On March 13, 2020, the OCC and FDIC released effectively identical statements encouraging the financial institutions that they supervise to prudently work with adversely affected customers, including consumers and businesses.1 This mirrors guidance issued on March 10, 2020 by the New York Department of Financial Services (“NYDFS”).2

OCC/FDIC Guidance

The statements from the federal regulators encourage banks to take steps to meet the financial services needs of customers adversely affected by COVID-19-related issues. Potential accommodations include:

  1. Waiving certain fees, such as:
  2. a. Automated teller machine (“ATM”) fees for customers and non-customers,
    b. Overdraft fees,
    c. Late payment fees on credit cards and other loans, and
    d. Early withdrawal penalties on time deposits;

  3. Increasing ATM daily cash withdrawal limits;
  4. Easing restrictions on cashing out-of-state and non-customer checks;
  5. Increasing credit card limits for creditworthy borrowers;
  6. Offering payment accommodations, such as allowing borrowers to defer or skip some payments or extending the payment due date, which would avoid delinquencies and negative credit bureau reporting; and
  7. Working with customers who are temporarily unable to work due to temporary business closures, slowdowns, or sickness.

The statements recognize there may be other accommodations that could assist customers and communities in responding to challenges from COVID-19, and indicate that the regulators support and will not criticize efforts to accommodate customers in a safe and sound manner. However, the statements indicate that modifications should be based on the facts and circumstances of each borrower and loan, which leaves open the question of whether regulators will approve blanket accommodation programs (e.g., suspending interest charges for all borrowers in a particular state) that do not require customers to request relief.3

The statements also indicate that the regulators will work with institutions on examination, regulatory reporting, and facility availability issues.

NYDFS Guidance

Similar to the federal guidance, NYDFS issued guidance encouraging  New York regulated banks, credit unions and licensed lenders to consider all reasonable and prudent steps to assist businesses that have been adversely impacted by COVID-19, including:

  1. Offering payment accommodations, such as allowing loan borrowers to defer payments, extending the payment due dates or otherwise adjusting or altering terms of existing loans, which would avoid delinquencies and negative credit agency reporting;
  2. Waiving overdraft fees;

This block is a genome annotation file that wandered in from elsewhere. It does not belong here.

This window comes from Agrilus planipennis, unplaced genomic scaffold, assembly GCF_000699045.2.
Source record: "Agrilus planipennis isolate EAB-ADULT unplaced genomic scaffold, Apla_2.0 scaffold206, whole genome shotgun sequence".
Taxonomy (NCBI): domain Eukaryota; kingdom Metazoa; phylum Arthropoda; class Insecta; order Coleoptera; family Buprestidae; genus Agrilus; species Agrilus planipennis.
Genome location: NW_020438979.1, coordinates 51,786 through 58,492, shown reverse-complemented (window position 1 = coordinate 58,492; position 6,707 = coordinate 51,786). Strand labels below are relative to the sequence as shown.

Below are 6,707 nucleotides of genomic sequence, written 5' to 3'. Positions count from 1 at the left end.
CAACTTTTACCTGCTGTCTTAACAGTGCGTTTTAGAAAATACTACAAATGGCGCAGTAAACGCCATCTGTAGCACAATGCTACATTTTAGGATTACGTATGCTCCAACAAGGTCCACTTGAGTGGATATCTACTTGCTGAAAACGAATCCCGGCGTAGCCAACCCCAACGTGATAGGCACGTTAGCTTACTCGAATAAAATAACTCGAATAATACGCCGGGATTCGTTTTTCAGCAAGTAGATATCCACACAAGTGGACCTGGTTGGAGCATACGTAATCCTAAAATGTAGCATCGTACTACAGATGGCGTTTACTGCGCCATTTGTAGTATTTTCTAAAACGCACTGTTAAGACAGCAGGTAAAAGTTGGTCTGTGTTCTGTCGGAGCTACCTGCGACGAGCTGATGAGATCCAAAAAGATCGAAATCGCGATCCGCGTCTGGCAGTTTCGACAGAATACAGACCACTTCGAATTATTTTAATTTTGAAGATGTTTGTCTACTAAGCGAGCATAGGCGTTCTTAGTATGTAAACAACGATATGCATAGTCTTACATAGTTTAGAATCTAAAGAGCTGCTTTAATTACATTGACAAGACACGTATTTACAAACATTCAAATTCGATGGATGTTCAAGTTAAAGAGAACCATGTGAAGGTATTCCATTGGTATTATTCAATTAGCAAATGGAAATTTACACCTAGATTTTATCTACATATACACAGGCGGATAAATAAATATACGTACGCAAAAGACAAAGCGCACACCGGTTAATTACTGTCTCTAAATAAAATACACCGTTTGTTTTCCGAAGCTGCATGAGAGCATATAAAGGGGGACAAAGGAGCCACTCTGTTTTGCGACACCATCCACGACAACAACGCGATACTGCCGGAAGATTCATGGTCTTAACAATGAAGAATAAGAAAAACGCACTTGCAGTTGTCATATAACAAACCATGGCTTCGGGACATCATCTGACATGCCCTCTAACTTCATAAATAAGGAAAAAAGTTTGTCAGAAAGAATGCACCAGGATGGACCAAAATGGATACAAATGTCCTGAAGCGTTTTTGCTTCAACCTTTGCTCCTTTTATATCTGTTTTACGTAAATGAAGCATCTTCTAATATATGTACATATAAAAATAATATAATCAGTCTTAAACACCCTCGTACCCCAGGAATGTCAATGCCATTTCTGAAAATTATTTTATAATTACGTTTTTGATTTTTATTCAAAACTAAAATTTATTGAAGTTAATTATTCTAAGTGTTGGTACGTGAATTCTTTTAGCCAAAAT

3. Easing credit terms for new loans;
  4. Waiving late fees for loan balances; and
  5. Proactively reaching out to customers and those adversely impacted via app announcements, text, email or otherwise to explain the above-listed and any other assistance being offered to them.


It is a virtual certainty that the regulators will issue further guidance on providing customer relief in response to COVID-19, and in fact, some guidance was issued immediately after publication of the initial statements. In addition to ambiguities in the existing guidance, the duration of the COVID-19 crisis is likely to exceed initial expectations. Continual collaboration between industry and regulators will be necessary to develop solutions and support the economy.


1. OCC, Bull. No. 2020-15 (Mar. 13, 2020), https://occ.gov/news-issuances/bulletins/2020/bulletin-2020-15.html; FDIC, FIL-17-2020 (Mar. 13, 2020), https://www.fdic.gov/news/news/financial/2020/fil20017.html.

2. NYDFS, Ltr. Regarding Support for Businesses Impacted by the Novel Coronavirus (Mar. 10, 2020), https://dfs.ny.gov/industry_guidance/industry_letters/il20200310_support_businesses. The Governor of New York and NYDFS subsequently released mandatory customer accommodation requirements that are covered in our related blog post: New York DFS Issues Emergency Regulation to Provide Financial Relief to Residential Mortgage Borrowers.

3. The initial statements from federal regulators mentioned the issue of how customer accommodations and modified loans are treated under the accounting standards and regulatory reporting requirements. The federal regulators issued further guidance on the accounting implications of providing customer accommodations that we will address in a subsequent Legal Update. See FDIC, FIL-18-2020 (Mar. 19, 2020), https://www.fdic.gov/news/news/financial/2020/fil20018.html; Interagency, FIL-22-2020 (Mar. 22, 2020), https://www.fdic.gov/news/news/financial/2020/fil20022.html; FDIC, FDIC Chairman Urges FASB to Delay Certain Accounting Rules Amid Pandemic (Mar. 19, 2020), https://www.fdic.gov/news/news/press/2020/pr20036.html.

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